Snowdonia's night skies have been given the rare designation. Photo: Keith O'Brien

Snowdonia's night skies have been given the rare designation. Photo: Keith O'Brien

Visitors to a national park will find themselves in the dark after it gained a rare international accolade.

Snowdonia has received official international dark sky reserve status, only the 10th in the world to have the designation.

It is the second Welsh national park to be recognised by the International Dark Sky Institute, joining the Brecon Beacons. Exmoor is the only other UK area to be officially recognised as an international dark sky reserve.

The designation is given by the institute to select destinations that have proven that the quality of their night air is outstanding and efforts are being made to reduce light pollution. Currently, international dark sky reserves can be found in nine other locations throughout the world. Wales is the country with the highest percentage of its dark sky designated as an international dark sky.

Emyr Williams, chief executive of Snowdonia National Park Authority, said: “Receiving this designation is very good news for the residents, businesses, visitors and the wildlife of Snowdonia.

“Unfortunately, the opportunity to enjoy the night sky and its stars is in decline, the living patterns of nocturnal creatures are dwindling and as light pollution is rising, it contributes to these deteriorations.

“However, with this designation, the area’s wildlife will be improved, the quality of the environment will be protected, there will be a new natural attraction to attract new visitors to Snowdonia on quiet periods of the year, the local economy will be improved and the dark sky above Snowdonia will be protected for future generations.”

Announcing the news from its headquarters in Tucson, Arizona, on behalf of the dark sky institute directors, John Barentine said: “I sincerely congratulate Snowdonia national park on becoming an international dark sky reserve, the 10th throughout the world.

“Wales now leads the world in the percentage of its territory enjoying protected status for its night skies: as of today, these protections now encompass nearly 18 per cent of the Wales’s land area. Nowhere else has achieved comparable success in recognizing the value of night time darkness and taking concrete steps to safeguard it for future generations.”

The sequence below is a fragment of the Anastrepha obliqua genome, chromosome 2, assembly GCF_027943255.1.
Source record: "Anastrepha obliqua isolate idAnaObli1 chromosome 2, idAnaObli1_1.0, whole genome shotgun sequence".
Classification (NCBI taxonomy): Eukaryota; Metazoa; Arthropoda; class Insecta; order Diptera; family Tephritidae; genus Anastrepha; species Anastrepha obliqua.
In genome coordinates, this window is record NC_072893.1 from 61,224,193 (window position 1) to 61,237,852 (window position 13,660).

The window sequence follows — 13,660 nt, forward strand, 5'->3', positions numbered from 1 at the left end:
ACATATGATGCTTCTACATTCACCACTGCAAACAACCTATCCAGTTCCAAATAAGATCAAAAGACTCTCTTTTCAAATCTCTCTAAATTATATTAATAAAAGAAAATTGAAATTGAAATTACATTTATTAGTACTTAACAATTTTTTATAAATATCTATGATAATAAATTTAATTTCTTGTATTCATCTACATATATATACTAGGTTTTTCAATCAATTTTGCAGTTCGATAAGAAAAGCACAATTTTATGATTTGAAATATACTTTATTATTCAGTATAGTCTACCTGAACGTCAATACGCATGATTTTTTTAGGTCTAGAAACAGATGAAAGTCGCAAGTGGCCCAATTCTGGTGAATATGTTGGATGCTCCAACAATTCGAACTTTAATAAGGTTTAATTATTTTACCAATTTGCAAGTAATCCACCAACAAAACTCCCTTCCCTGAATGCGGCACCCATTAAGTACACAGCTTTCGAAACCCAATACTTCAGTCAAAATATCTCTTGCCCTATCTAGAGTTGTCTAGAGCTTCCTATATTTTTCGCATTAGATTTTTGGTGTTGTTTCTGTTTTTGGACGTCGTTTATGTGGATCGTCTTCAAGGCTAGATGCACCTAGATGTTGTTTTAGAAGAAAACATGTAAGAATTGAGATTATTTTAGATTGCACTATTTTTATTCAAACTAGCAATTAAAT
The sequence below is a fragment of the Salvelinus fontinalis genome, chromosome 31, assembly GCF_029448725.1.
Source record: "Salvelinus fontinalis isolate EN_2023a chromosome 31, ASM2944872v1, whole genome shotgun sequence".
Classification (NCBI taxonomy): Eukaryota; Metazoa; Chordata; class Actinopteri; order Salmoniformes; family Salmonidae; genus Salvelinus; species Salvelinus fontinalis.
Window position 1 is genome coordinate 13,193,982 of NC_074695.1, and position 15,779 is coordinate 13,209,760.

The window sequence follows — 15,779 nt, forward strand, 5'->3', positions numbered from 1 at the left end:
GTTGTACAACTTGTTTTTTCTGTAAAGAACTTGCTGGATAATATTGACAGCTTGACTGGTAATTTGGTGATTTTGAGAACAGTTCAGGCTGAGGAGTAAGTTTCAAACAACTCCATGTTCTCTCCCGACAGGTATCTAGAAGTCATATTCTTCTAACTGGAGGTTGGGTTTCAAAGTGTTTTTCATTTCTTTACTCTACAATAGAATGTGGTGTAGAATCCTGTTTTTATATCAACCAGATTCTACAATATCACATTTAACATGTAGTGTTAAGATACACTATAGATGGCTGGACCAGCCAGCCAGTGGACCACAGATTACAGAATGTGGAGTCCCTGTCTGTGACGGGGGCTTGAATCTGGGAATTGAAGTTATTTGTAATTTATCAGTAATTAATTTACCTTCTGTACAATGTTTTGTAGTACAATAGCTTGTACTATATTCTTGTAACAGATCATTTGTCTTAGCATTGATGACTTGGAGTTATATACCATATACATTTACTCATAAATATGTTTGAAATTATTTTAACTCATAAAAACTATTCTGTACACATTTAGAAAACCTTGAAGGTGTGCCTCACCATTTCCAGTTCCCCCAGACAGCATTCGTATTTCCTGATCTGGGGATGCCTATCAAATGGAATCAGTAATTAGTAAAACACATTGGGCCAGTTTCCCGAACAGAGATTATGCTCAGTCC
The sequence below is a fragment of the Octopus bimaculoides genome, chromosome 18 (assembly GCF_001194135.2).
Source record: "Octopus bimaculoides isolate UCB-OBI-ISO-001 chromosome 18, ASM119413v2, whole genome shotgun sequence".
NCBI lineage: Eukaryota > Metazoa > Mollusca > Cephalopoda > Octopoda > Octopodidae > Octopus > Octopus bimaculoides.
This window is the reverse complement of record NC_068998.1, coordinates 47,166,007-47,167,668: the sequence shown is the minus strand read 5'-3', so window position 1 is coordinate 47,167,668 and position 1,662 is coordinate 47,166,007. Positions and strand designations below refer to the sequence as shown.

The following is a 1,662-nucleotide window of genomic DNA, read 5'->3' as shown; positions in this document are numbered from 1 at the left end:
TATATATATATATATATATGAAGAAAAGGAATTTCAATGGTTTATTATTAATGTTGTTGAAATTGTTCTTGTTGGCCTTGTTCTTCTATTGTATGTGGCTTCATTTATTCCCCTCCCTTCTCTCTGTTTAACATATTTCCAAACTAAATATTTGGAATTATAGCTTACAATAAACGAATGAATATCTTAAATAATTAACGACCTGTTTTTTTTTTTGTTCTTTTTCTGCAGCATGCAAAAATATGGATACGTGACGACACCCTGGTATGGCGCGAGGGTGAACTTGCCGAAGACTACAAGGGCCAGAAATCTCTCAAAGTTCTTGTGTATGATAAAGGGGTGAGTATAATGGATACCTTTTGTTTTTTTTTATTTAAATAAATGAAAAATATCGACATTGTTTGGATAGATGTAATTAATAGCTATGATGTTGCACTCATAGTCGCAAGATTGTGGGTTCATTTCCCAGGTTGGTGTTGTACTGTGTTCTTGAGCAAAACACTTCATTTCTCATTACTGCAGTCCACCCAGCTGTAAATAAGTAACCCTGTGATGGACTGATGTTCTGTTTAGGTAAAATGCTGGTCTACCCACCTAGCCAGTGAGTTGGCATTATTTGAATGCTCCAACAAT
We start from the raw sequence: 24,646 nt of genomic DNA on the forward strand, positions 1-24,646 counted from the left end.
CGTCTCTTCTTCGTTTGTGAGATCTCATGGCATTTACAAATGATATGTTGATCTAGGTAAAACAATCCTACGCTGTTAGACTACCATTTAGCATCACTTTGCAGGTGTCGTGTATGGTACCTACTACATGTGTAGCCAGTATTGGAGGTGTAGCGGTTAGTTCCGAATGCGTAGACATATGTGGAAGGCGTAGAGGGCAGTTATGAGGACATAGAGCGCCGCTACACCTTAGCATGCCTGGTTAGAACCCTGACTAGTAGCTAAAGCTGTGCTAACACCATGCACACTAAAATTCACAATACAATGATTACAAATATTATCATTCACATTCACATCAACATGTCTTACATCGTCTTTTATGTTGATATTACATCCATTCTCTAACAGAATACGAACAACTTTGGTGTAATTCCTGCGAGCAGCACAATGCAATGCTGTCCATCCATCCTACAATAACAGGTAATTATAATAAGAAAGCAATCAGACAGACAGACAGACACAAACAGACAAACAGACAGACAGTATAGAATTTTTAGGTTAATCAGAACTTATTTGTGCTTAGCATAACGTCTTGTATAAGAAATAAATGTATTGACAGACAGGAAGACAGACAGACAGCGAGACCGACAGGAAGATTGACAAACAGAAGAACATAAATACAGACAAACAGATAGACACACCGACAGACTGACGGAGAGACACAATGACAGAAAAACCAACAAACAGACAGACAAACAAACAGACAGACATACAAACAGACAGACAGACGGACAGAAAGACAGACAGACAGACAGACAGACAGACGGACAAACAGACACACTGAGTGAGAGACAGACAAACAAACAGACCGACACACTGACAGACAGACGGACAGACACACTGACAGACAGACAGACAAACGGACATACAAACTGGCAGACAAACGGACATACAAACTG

One of the officers who was involved in the bid for the status, Rhys Owen, head of the authority’s agriculture, conservation and woodlands service, said: “The response we’ve received from the communities of Snowdonia has been extremely positive, and the support from Brecon Beacons national park and the International Institute for Dark Skies has been very encouraging.

“In winning this status, we also hope to not only protect the environment and enhance the biodiversity and dark skies of the area, but we will go a step further than other designations in the world by raising awareness of the features that link the stars of our culture, from the Mabinogi to the old penillion.”

A stargazing event for beginners took place at Llyn Geirionnydd and on Tuesday evening, 14 December, an introduction to astrophotography will be held in Croesor on a night when the meteor shower from the Gemini constellation is expected to be seen.

A poster-designing competition for pupils within the catchment of Snowdonia promoting the virtues of dark skies has also been arranged.

Other international dark sky reserves are Aoraki Mackenzie in New Zealand, Kerry in Ireland, Mont-Mégantic in Canada, NamibRand nature reserve in Namibia, Pic du Midi in France and Rhön and Westhavelland in Germany.

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